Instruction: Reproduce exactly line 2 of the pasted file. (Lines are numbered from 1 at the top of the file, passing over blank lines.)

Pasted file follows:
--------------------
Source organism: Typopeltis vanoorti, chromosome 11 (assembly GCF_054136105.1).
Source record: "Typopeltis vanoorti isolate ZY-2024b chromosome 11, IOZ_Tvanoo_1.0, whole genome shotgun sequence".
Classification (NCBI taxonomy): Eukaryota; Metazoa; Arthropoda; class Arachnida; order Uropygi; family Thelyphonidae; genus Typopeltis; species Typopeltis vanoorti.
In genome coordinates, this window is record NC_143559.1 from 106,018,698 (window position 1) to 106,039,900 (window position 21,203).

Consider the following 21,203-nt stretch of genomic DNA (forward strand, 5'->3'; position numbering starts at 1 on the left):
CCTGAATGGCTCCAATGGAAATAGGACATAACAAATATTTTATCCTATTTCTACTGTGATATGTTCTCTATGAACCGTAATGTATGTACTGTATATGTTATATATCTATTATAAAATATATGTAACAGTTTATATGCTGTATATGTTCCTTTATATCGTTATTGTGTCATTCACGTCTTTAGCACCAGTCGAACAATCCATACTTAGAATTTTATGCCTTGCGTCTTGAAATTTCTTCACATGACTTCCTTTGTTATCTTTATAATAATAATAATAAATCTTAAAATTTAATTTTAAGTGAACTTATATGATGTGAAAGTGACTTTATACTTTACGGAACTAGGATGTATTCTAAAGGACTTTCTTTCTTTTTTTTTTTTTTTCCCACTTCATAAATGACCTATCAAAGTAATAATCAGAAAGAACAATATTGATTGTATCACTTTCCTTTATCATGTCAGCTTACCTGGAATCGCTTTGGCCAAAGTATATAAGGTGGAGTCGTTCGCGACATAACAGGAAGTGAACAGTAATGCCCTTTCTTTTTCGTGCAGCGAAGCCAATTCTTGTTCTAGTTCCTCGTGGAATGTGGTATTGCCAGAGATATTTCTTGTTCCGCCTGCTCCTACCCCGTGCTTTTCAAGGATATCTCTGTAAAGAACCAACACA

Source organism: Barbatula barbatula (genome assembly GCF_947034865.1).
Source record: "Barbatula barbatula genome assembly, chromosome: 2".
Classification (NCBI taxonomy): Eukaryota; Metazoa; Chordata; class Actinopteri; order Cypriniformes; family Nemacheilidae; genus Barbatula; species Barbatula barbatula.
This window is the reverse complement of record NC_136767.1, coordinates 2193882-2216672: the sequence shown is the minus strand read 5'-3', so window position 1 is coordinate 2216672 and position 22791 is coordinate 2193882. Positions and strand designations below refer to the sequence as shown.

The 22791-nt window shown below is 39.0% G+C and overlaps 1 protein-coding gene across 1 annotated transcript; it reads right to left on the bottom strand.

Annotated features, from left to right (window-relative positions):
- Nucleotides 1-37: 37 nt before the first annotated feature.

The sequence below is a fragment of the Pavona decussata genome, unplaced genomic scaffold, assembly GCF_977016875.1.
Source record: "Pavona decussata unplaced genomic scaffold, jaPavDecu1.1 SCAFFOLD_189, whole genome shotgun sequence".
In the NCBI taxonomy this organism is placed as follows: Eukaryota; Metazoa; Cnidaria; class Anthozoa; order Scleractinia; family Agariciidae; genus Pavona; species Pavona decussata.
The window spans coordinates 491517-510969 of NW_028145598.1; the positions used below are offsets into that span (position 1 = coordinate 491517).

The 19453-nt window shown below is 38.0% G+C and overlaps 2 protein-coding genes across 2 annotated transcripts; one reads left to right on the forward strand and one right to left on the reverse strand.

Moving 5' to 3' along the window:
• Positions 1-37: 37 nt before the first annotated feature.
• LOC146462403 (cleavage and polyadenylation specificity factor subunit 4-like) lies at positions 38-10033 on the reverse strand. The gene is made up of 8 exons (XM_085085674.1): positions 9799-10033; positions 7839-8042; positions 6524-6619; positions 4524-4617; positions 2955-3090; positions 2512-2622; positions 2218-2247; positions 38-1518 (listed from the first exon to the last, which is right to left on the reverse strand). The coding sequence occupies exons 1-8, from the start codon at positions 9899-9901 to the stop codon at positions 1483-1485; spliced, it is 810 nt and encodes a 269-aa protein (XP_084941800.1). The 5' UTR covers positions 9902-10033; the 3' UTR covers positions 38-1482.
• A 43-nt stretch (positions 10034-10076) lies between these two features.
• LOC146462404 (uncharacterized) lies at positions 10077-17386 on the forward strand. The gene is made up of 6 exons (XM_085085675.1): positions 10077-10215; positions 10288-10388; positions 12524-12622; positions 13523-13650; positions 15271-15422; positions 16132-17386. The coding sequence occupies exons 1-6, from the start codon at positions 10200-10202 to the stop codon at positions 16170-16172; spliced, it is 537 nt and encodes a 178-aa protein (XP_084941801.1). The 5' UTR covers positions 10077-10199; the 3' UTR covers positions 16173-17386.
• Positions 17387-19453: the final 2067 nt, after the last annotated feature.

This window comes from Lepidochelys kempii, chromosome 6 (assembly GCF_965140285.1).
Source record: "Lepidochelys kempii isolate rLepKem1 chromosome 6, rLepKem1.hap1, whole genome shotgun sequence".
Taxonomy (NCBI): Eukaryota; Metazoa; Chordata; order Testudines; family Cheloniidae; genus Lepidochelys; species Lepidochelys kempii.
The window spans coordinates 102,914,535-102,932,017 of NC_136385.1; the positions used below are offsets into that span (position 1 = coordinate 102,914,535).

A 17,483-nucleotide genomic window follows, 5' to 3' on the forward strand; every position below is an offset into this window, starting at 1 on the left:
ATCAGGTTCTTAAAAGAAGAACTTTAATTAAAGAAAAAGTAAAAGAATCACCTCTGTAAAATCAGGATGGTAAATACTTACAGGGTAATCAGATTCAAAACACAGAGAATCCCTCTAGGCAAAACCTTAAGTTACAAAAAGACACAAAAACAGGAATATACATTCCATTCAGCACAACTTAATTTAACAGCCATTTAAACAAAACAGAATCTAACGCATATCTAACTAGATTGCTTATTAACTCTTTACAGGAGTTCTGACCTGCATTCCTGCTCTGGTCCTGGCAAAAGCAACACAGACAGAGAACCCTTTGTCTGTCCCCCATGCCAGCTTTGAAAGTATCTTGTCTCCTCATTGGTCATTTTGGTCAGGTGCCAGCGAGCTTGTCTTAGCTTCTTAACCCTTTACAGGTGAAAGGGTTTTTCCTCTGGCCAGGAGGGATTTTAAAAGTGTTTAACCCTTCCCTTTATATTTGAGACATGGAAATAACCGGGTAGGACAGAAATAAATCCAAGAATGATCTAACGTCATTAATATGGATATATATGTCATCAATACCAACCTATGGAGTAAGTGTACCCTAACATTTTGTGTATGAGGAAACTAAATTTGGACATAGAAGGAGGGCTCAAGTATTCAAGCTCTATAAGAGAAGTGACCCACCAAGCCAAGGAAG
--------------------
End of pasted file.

Source record: "Typopeltis vanoorti isolate ZY-2024b chromosome 11, IOZ_Tvanoo_1.0, whole genome shotgun sequence".